Tell the FDA: Ban Mesh!

The FDA is taking comments until July 30 on proposed orders to reclassify certain types of surgical mesh from medium risk (class II) to high risk (class III) medical devices, and require premarket approval for some devices.

While they are improvements, the proposed actions stop far short of what is needed. Corporations will still be able to sell most mesh implants without conducting any safety studies. Sign on to our comment on the proposed order and let the FDA know debilitating, untested vaginal mesh implants need to be taken off the market, today.

Here's our comment in full:

July 31, 2014

Margaret A. Hamburg, M.D.
Commissioner, Food and Drug Administration
Department of Health and Human Services

Jeffrey E. Shuren, M.D., J.D.
Director, Center for Devices and Radiologic Health
Food and Drug Administration
Department of Health and Human Services

Re:  Docket No. FDA-2014-N-0297 (Reclassification of Surgical Mesh for Transvaginal Pelvic Organ Prolapse Repair and Surgical Instrumentation for Urogynecologic Surgical Mesh Procedures; Designation of Special Controls for Urogynecologic Surgical Mesh Instrumentation).

Dear Drs. Hamburg and Shuren:

We respectfully request that pursuant to 21 U.S.C. §§ 360f and 360h, and 21 C.F.R. §§10.30, 810 and 895, the FDA immediately ban the marketing of non-absorbable surgical mesh products specifically designed and labeled for transvaginal repair of pelvic organ prolapse (POP), and order all manufacturers of these products to recall them immediately.

Sadly, this is not the first time this request has been made.

Three years ago, on August 11, 2011,  Public Citizen made a similar request, filing a lengthy petition that explained that the devices offer no clinically significant benefits in comparison to surgical repairs for POP performed without placement of surgical mesh; and that there have been high rates of serious complications, many of which require additional surgical intervention and some of which result in permanent life-altering harm, therefore presenting an “unreasonable and substantial risk of illness or injury,” the standard for the FDA to institute proceedings to ban a device.

In the intervening three years since Public Citizen raised this issue, tens of thousands of additional American women have been injured. As the FDA itself has documented, reports of adverse events surrounding implantation of pelvic mesh are legion. As of 2013, more than 85,000 individual lawsuits were filed against mesh manufacturers as a result of these injuries.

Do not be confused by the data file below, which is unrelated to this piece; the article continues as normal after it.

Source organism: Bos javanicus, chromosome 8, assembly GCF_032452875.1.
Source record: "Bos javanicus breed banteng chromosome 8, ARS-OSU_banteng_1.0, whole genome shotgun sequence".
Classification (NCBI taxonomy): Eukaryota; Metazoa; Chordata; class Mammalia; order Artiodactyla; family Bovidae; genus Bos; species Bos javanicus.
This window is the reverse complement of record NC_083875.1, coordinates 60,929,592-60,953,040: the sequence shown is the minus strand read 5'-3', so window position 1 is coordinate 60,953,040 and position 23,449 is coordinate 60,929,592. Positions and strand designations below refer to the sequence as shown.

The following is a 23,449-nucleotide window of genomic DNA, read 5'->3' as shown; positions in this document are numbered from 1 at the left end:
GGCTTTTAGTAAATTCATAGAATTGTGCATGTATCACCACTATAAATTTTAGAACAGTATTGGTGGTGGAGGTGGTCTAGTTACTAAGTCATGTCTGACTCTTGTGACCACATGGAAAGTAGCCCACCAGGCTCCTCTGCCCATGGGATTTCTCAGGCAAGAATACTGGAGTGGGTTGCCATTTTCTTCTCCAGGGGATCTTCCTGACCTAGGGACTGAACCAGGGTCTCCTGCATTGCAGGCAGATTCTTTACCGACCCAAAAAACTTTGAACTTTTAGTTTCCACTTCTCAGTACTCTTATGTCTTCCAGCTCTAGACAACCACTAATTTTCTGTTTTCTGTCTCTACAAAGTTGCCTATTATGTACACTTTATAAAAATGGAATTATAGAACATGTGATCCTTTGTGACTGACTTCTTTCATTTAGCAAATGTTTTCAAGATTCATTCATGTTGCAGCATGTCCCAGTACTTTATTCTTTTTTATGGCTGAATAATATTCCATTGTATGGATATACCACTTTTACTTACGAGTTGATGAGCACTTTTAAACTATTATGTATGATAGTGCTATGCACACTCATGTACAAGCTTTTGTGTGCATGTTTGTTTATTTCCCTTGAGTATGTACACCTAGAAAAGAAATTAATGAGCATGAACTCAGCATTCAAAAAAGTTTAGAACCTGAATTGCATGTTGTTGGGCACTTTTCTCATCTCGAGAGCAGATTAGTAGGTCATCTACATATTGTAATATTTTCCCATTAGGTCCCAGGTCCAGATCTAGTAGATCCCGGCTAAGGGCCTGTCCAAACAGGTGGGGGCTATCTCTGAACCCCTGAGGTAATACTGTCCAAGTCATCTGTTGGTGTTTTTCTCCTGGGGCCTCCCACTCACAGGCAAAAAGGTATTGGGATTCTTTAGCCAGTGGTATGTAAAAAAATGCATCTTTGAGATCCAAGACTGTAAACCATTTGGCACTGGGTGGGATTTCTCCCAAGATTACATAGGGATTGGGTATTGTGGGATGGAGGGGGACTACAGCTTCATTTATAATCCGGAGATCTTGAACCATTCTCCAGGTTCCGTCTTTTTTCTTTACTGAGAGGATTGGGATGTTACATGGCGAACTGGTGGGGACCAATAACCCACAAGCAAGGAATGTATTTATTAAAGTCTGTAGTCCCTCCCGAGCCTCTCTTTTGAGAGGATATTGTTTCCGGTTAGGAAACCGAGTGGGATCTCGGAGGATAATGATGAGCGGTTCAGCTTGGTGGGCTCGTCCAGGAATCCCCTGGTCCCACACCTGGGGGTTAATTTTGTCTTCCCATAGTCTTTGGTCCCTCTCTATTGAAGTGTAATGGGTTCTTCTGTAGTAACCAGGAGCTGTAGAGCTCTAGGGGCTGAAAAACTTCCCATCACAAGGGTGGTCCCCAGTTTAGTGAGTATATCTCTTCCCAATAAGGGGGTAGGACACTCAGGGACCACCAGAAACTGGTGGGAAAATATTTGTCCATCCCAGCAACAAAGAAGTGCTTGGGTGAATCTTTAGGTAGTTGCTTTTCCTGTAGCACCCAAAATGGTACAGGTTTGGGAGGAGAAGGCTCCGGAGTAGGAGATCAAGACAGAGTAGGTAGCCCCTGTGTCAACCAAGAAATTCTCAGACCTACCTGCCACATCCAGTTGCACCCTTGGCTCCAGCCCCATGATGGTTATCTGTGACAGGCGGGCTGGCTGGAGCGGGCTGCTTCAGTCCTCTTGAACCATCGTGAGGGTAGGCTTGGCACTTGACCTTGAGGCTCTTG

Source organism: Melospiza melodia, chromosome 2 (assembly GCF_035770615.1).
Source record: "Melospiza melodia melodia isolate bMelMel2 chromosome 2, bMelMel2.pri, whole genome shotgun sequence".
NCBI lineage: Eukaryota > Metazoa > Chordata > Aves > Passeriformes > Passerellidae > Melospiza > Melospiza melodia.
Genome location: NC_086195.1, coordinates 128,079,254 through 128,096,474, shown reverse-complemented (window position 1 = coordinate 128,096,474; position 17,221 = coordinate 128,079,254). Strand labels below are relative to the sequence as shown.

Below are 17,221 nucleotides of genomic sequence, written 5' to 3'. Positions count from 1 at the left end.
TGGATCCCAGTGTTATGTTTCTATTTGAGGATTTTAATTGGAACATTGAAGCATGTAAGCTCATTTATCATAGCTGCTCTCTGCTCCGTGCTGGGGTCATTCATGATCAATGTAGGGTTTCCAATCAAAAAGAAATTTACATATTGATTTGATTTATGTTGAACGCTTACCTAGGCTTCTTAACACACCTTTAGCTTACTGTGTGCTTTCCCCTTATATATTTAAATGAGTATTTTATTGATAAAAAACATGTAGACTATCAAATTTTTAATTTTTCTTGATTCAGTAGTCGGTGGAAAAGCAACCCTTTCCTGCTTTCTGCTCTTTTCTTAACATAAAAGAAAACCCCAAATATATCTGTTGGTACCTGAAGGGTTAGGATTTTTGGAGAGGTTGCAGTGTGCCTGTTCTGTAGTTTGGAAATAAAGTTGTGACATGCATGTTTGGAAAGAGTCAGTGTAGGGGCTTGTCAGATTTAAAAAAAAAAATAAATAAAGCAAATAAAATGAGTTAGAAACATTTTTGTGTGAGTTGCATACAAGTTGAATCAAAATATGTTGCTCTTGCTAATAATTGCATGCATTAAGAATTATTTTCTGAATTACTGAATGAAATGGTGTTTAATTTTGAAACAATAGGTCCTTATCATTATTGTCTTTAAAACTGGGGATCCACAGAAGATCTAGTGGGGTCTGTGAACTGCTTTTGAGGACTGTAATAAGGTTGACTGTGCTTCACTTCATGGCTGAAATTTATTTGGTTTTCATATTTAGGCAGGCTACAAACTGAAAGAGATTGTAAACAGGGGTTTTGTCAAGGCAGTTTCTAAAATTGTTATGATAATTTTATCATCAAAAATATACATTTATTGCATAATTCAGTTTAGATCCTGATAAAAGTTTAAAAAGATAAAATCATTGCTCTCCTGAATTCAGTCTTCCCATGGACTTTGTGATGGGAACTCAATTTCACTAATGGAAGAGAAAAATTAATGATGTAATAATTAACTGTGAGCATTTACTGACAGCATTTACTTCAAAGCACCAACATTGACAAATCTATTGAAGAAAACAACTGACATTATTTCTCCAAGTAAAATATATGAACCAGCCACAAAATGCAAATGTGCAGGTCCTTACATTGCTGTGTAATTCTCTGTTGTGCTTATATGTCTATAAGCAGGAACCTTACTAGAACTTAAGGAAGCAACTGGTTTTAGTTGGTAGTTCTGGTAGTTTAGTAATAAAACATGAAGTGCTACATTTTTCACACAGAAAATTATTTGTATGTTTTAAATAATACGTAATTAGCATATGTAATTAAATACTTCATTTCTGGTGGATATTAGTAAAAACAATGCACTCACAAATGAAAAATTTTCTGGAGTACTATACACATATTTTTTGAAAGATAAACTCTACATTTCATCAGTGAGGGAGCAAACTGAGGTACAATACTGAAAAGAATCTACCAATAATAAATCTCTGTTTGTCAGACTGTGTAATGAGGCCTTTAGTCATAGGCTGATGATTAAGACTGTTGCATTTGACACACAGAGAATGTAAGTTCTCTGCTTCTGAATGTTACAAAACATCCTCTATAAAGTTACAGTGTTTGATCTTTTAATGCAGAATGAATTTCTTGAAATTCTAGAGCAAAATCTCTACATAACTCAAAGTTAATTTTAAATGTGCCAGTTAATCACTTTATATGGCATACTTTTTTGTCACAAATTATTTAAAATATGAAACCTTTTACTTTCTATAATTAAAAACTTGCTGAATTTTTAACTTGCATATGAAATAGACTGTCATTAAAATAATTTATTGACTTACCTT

State government officials are increasingly concerned about this issue. The consumer protection division of the Texas attorney general’s office has been leading a nationwide probe into whether Johnson & Johnson, one of the leading manufacturers of pelvic mesh, has violated laws related to the advertising, marketing, promotion, sale and distribution of surgical mesh. Texas Attorney General Greg Abbott has demanded documents from the company related to safety and research as well as details about financial and other incentives paid to doctors and representatives selling mesh products.

The harm caused by pelvic mesh extends well beyond the United States. Just last month, the Scottish Health Secretary ordered the suspension of surgical mesh operations for POP pending a safety audit.

While the FDA’s issuance of a proposed order to reclassify surgical mesh for the treatment of POP as a “high-risk” Class III medical device that requires premarket approval is appropriate, it simply does not offer adequate protection to women.

Given the number and severity of adverse reactions to pelvic mesh, the FDA should not leave this dangerous product on the market while studying its safety and effectiveness. Instead, manufacturers and companies should be barred from marketing and selling surgical mesh to treat POP.

American women already have waited far too long for the FDA to act.


We Are Mesh Survivors Coalition,
Corporate Action Network,
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